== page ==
Mice were perfused transcardially with saline followed by 4% PFA and the brains were collected. Following fixation with 4% PFA for 5 h and dehydration in 30% sucrose overnight, brains were sectioned (30 μm) on a cryostat. Subsequently, immunofluorescence was performed on free-floating brain sections. Sections were permeabilized in 0.2% Triton X-100 in PBS for 2 h, blocked in 10% normal goat serum in PBS for 2 h and incubated with primary antibodies for 48 h. The following primary antibodies were used: rabbit anti DCX (1:200, Abcam), rabbit anti-NeuN (1:200, Abcam), mouse anti-fibrinogen β (1:200, Santa Cruz Biotechnology) or mouse anti-BrdU (1:200, Roche). The slides were then incubated with goat anti-rabbit-Alexa Fluor 568, goat anti-mouse-Alexa Fluor 568 secondary antibodies, or anti-mouse-Alexa Fluor 488 (1:200; Invitrogen) for 24 h, respectively. Afterwards, slices were washed and mounted onto glass microscope slides with Vectashield HardSet Mounting Medium containing DAPI (Vector laboratories). Images were acquired using a confocal microscope (Olympus) with z-series.
Individual hippocampi were homogenized in RIPA buffer (50 mM Tris-HCl, 150 mM NaCl, 1% NP-40, 0.5% sodium deoxycholate and 0.1% SDS, pH 7.4) supplemented with protease inhibitor cocktail tablets (Roche). Homogenates were centrifuged at 14,000 × g for 15 min and the supernatants were used for immunoblotting. Protein concentrations were determined using BCA Protein Assay Kit (Thermo Scientific, Rockford, IL). Samples were separated on 4–15% SDS-PAGE and transferred onto PVDF membranes (Bio-Rad Laboratories, Hercules, CA). Membranes were blocked for 1 h at room temperature in 3% (w/v) bovine serum albumin (BSA) in TBST buffer (50 mM Tris-Cl, pH 7.6; 150 mM NaCl; 0.1% (v/v) Tween-20) and incubated overnight at 4 °C with the respective antibodies as follows: rabbit anti-ZO-1 (1:1000, Invitrogen), mouse anti-occludin (1:1000, Invitrogen), rabbit anti-DCX (1:1000, Abcam), mouse anti-NeuN (1:1000, Millipore), mouse anti-fibrinogen β (1:1000, Santa Cruz Biotechnology) and monoclonal anti-β-actin-peroxidase (1:50000; Sigma-Aldrich). Individual immunoblots were visualized by an ECL Western blot detection kit (Amersham Biosciences, Piscataway, NJ), the proteins of interest were quantified by ImageJ software (National Institutes of Health, Bethesda, MD), normalized to actin expression and used for statistical analysis.
Cultures of primary neural stem and progenitor cells
Neurospheres derived from the cells isolated from embryonic day 14 (E14) mouse cortex were purchased from STEMCELL Technologies (Vancouver, Canada) and cultured according to the technical manual provided by the company. All cells were used in less than fifth passage. Neurospheres were dissociated with ACCUTASE (STEMCELL Technologies), seeded on glass coverslips (2 mm × 2 mm) pre-coated with poly-D-lysine (100 μg/ml; Sigma) and laminin (15 μg/ml; Sigma) for 2 h each and incubated overnight at 37 °C in proliferating culture medium, which contained 20 ng/ml of recombinant human epidermal growth factor (STEMCELL Technologies). The next day, the cells were washed with PBS and induced differentiation by incubating cells with Complete NeuroCult NSC Differentiation Medium for 5 days with or without 10 μM METH. To immunostain for DCX and NeuN, the cells on coverslips were fixed in 4% PFA for 15 min and permeabilized in 0.2% Triton X-100 in PBS for 10 min. Nonspecific binding was blocked with 3% BSA in PBS for 1 h. Coverslips were then incubated overnight at 4 °C in a humidified atmosphere with rabbit anti-DCX and mouse anti-NeuN antibody diluted at 1:200 in PBS containing 3% BSA. After three washes with PBS, the coverslips were incubated with goat anti-rabbit-Alexa Fluor 568 or goat anti-mouse-Alexa Fluor 488 (1:200; Invitrogen) for 1 h at room temperature. Afterwards, coverslips were washed and mounted onto glass microscope slides with Vectashield HardSet Mounting Medium containing DAPI (Vector laboratories). Images were acquired using a fluorescence microscope (Eclipse Ti; Nikon Instruments, Melville, NY).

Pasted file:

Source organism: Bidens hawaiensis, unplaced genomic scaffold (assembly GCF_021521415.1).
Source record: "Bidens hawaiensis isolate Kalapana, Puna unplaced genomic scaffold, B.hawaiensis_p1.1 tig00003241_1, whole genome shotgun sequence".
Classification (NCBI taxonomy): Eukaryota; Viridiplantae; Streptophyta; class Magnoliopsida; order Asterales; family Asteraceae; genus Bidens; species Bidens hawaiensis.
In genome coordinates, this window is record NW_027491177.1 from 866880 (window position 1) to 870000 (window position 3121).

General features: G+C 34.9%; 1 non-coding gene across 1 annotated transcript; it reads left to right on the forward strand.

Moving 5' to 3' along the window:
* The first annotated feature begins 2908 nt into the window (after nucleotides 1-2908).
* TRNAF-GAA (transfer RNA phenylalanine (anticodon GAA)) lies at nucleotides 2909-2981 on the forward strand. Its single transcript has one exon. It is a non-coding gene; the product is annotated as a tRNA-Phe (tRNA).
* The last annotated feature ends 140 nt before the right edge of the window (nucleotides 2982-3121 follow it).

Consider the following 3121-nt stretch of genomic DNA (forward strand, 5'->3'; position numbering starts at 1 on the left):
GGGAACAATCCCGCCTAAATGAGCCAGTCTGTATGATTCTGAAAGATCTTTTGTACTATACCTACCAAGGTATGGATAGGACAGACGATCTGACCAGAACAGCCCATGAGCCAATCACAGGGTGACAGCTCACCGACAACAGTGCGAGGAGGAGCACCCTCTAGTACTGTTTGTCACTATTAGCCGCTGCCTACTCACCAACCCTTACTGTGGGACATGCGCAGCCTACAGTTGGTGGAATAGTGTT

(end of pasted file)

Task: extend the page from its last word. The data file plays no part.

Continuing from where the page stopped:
Multiplex cytokine bead-based enzyme-linked immunosorbent assay (ELISA)
To detect plasma levels of inflammatory cytokines, a mouse cytokine 23-plex assay (Bio-Rad) was used according to the manufacturer’s instructions with a Bio-Plex MAGPIX multiplex reader. The assay was performed in 96-well plate and the levels of cytokines were quantified in pg/ml.
Quantitative real-time polymerase chain reaction (qPCR)
Total RNA (500 ng) extracted from individual hippocampi was reverse-transcribed into cDNA using random hexamer primer mix and SuperScript RT-PCR kit (Takara Bio, Japan). TaqMan Universal Master Mix II (Applied Biosystems, USA) was used in 20 μl reactions containing 1 μl cDNA and FAM-probed target primers (TaqMan Gene Expression Assays). qPCR was performed using ABI 7500 instrument (Applied Biosystems, USA), followed by melt-curve analysis to further verify specificity and well-to-well consistency of specific product generation. Changes in gene expression were calculated using ΔΔCt (where Ct is cycle number at threshold) analytical method that includes normalization against the housekeeping gene, actin.
The data were analyzed using GraphPad Prism software and experimental treatments were compared pairwise with control treatments using two way ANOVA followed by Turkey’s multiple comparisons test or Student’s t test with significance value at p < 0.05. Data are mean ± SEM; n = 3–6 mice per group. Multiple brain or brain microvessel images were analyzed from individual mice.
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This work was supported, in whole or in part, by National Institutes of Health Grants DA039576, DA027569, HL126559, MH098891, MH072567, NSC 2015/17/B/NZ7/02985 and the Miami Center for AIDS Research funded by NIH Grant MH063022.
The authors declare no competing financial interests.
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Park, M., Levine, H. & Toborek, M. Exercise protects against methamphetamine-induced aberrant neurogenesis. Sci Rep 6, 34111 (2016). https://doi.org/10.1038/srep34111